by Kyle Pinjuv and Tom Tolliver
Sonoma Land Trust holds conservation easements over 44 properties throughout Sonoma and Mendocino Counties, eight of which were impacted by the fires in 2017. We have a special relationship with our conservation easement landowners: Through their stewardship on their privately-owned properties, they help further our mission by preserving and protecting some of the most unique and important landscapes throughout our county.
We’ve been working closely with our CE landowners whose properties were impacted by the wildfires by connecting them with local organizations, state agencies and professional colleagues that specialize in the ecological impacts and restoration of fire-affected landscapes. We continue to monitor the properties closely for fire related changes to the conservation values and, if requested, assist the property owners during the ongoing recovery process.
This wildfire season, as fires continue to ravage parts of the state — and Sonoma County continues to recover — we want to share with you, our Land Trust community, information, resources and experience we learned through our post-fire management caring for our properties, and through our CE landowner’s own experiences:
by Heather Ah San
These days, protecting endangered species seems to be at the forefront of everyone's minds given the recent news about the fate of the Endangered Species Act.
Across the country, far from the where the future of the Act will be determined, we at Sonoma Land Trust have a vested interest in one small — but important! — endangered plant species: the white sedge. White sedge (Carex albida), was previously thought to be extinct until it was identified in 1983 at Pitkin Marsh, an environmentally significant wetland located between Graton and Forestville. The Land Trust owns a portion of this marsh, 27 acres worth, of which is home to the only known population of white sedge.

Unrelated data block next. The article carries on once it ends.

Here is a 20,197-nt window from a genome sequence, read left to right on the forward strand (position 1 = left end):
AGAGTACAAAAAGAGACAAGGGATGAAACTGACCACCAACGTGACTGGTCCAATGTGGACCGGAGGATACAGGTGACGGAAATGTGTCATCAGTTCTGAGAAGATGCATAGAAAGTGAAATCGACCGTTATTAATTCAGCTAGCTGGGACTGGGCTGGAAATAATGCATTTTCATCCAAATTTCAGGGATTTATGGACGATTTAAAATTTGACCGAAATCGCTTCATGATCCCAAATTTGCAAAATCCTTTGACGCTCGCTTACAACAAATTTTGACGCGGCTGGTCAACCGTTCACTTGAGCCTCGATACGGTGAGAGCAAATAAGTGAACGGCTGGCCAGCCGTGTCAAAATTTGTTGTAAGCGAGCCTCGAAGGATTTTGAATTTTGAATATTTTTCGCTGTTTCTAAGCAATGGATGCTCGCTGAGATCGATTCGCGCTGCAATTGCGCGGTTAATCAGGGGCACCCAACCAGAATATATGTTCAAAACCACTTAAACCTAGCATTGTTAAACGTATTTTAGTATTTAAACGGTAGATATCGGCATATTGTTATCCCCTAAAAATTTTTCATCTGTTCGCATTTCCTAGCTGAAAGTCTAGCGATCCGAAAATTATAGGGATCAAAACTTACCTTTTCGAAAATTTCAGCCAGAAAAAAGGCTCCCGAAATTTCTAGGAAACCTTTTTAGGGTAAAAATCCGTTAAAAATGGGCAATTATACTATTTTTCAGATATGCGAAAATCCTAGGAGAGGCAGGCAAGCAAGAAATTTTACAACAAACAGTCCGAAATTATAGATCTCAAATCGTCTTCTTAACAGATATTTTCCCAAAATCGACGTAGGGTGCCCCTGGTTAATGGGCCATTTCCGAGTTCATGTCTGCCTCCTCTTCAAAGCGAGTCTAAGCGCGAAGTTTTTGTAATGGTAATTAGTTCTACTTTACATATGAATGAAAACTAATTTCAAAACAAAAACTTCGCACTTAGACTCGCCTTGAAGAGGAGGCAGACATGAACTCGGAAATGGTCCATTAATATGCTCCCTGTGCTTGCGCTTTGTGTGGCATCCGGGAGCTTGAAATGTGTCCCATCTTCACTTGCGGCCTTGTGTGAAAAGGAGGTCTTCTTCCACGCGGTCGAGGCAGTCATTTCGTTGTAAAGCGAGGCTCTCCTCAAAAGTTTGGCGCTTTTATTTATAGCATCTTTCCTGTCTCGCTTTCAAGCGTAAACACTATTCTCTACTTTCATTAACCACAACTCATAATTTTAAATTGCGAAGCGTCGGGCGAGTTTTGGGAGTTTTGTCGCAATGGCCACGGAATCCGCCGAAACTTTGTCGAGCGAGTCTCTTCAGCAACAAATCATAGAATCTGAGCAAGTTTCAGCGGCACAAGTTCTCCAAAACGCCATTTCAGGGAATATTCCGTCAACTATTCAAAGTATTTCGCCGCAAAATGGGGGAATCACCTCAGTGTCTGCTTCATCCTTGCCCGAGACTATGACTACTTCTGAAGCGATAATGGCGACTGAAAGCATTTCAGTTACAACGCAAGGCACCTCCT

by Julian Meisler
One of the more iconic photos following the fires at Sears Point Ranch was that of a western burrowing owl standing amidst the blackened grassland near the Ralph Benson Center at the Baylands. The picture evoked images of recovery and resilience. On a simpler level, it also suggested that burrowing owls might be using some of the artificial burrows that Sonoma Land Trust, San Pablo Bay National Wildlife Refuge and a whole lot of volunteers installed several years ago.
by Tony Nelson
Seems like only a few months ago we removed an old bridge structure in Stuart Creek near Glen Ellen that blocked steelhead from returning to former, still high-quality spawning areas upstream for the last couple of decades. The restored 900-foot stretch of creek at our preserve, Stuart Creek Run, was specially designed to provide passage and rest for steelhead on their way to spawn.
Now, three years later, I’ve just finished drafting and submitting a final report for a grant that we received to open Stuart Creek to steelhead passage. I wish I was writing to let everyone know that I’ve found steelhead, but none have been confirmed yet. There are trout in the creek, so we know conditions remain good, but they may be offspring of resident fish — until we see large steelhead or find spawning beds (otherwise known as “redds”), we can’t say that steelhead have returned. So we wait.
The sites themselves look vastly better than before the project. The former fish barrier site now looks like a natural creek channel with beautifully developing vegetation growing alongside it.
by Kate Freeman